The VOD spots also can be interactive, with opportunities to navigate from the ad to other branded content, creating a customized experience. VOD spots can be measured for effectiveness in real time, and content can be optimized on a per-download basis. While VOD direct TV content is used mostly for acquisition, it offers opportunities for real-time persuasion hand-raiser interaction and integrated retention/loyalty marketing for existing customers.


Long-form DRTV offers a different opportunity. It is specifically equipped to tell a story. It benefits brands and products that require demonstration, or are transformational and thus require more consideration - hence the application for small appliances and exercise equipment as well as investment strategies and career path choices. It traditionally is used as a persuasion tool: 8-minute or so "pods" with a 60-second, repetitive call to action.


Similar to short form, long-form strategy is evolving. It retains its persuasive power but now is based on creating a more multidimensional experience. It is becoming more interactive and customized to the viewer.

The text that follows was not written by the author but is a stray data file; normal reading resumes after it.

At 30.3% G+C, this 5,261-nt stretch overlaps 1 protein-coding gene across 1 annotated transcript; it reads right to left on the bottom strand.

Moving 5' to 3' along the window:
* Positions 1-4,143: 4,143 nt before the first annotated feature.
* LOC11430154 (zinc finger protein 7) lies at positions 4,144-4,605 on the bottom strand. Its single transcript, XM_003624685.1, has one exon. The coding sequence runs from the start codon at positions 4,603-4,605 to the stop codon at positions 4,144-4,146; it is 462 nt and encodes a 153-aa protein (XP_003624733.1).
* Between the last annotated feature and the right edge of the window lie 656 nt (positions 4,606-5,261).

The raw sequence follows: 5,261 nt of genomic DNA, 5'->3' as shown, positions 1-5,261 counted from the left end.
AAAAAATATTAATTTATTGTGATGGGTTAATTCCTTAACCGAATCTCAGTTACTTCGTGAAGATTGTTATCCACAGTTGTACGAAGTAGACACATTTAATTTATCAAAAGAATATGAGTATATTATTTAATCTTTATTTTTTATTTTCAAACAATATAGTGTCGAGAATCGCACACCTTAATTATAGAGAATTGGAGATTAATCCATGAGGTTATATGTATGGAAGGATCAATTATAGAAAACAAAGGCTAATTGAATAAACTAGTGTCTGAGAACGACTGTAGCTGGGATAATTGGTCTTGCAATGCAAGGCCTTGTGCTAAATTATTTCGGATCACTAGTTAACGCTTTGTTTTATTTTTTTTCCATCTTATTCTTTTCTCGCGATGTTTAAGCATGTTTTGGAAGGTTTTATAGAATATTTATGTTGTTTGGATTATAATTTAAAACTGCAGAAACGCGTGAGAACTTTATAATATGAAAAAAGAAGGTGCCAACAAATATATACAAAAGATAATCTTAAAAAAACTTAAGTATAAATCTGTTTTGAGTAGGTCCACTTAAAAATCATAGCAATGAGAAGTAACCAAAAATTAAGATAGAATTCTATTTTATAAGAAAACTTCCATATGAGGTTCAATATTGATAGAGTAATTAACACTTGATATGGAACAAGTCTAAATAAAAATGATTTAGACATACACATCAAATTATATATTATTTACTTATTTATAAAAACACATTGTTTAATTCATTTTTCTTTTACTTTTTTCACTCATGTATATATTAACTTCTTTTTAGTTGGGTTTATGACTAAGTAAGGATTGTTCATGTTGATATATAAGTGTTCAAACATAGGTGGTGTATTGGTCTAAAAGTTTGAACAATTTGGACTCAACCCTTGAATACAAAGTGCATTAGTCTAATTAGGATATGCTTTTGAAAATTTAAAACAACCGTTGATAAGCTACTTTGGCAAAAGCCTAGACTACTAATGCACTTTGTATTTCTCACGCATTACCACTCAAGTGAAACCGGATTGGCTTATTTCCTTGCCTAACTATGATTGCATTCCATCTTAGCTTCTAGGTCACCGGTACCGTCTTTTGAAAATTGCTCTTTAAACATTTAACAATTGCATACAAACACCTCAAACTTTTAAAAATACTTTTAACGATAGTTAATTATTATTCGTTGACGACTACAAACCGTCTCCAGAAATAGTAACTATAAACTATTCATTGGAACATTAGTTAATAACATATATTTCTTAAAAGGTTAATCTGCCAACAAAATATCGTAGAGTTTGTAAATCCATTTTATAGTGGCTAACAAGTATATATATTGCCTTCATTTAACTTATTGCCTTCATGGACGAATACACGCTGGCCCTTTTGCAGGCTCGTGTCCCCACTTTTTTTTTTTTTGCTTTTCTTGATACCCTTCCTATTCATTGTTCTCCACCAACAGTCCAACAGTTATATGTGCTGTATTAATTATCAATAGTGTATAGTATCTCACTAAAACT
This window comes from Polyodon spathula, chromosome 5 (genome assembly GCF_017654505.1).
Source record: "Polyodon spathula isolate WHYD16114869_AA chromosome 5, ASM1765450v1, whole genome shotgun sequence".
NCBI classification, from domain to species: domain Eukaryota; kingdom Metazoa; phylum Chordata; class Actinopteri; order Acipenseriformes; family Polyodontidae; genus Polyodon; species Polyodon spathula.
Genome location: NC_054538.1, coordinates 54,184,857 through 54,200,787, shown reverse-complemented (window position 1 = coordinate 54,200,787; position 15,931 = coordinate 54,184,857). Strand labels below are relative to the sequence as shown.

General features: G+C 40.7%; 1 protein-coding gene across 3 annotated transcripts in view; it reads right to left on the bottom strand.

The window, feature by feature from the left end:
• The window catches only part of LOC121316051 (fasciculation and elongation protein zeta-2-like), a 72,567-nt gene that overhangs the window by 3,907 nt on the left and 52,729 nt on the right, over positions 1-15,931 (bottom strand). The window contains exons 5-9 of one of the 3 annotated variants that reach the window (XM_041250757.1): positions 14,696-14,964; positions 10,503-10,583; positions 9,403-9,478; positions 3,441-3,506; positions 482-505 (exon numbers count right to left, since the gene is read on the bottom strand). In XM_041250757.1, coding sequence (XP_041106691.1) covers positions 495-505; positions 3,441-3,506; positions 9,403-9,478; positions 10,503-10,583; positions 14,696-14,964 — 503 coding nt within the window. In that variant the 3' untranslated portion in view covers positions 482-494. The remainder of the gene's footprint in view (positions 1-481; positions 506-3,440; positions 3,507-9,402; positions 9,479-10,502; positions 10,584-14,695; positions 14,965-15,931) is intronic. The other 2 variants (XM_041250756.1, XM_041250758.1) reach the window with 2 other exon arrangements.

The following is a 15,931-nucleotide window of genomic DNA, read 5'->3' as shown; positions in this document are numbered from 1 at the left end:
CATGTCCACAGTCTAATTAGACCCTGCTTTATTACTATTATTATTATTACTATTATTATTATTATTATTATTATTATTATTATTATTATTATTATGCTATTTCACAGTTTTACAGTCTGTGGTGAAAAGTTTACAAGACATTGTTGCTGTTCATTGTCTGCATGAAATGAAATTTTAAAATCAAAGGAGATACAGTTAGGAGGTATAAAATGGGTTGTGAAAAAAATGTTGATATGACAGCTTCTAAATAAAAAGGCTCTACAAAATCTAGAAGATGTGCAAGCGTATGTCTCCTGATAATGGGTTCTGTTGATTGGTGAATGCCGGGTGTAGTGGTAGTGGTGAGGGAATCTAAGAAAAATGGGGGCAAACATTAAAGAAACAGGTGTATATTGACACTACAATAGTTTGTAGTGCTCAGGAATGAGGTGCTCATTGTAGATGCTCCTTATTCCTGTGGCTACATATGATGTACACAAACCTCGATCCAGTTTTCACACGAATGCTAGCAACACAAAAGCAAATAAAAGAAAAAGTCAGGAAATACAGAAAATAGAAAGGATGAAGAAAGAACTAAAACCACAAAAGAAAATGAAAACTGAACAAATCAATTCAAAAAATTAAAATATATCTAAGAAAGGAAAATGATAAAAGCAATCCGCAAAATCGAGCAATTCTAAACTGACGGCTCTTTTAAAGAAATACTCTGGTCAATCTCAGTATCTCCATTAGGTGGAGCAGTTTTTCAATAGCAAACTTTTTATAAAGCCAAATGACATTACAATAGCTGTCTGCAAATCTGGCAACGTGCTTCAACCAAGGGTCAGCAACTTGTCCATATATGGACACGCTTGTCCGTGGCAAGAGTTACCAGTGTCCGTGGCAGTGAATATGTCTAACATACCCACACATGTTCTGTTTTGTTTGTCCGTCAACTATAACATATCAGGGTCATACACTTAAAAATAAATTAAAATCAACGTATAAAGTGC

Our client Mercedes-Benz is using interactive TV in a targeted, collaborative way. Viewers are granted an all-access pass to experience and experiment with the new generation M-Class. They can order customized brochures, see technical specifications and even set up a test drive. This represents long form's future: random access, interactive "experience" media. As marketers grow more sophisticated, the "experience-o-mercial" will replace the infomercial.


DRTV, whether short or long form, is powerful when crafted and deployed correctly. Technology is facilitating an evolution in the medium that will make it even more powerful. As marketers, it's our job to recognize the need for rigorous application and focus on driving response, regardless of pressures that might suggest a compromise in favor of other metrics. Avoiding the more-with-less mistake will yield better results in the short term and strengthen direct response's place in the marketing mix in the long term.


Share this article:
You must be a registered member of Direct Marketing News to post a comment.
close

Next Article in News

Sign up to our newsletters

Follow us on Twitter @dmnews

Latest Jobs:

More in News

Candidates Offer Change In The Form of Targeting

Candidates Offer Change In The Form of Targeting

A campaign for Ben Carson raised $2.8 million despite his lack of cooperation.

Target Names Retail Veteran Brian Cornell as CEO

Target Names Retail Veteran Brian Cornell as CEO

He leaves the top job at PepsiCo Foods to take the spot vacated by Greg Steinhafel in the aftermath of the data breach.

NBA Names Insurance Exec as its CMO

NBA Names Insurance Exec as its CMO

Nationwide and State Farm veteran Pamela El takes the league's marketing helm next month.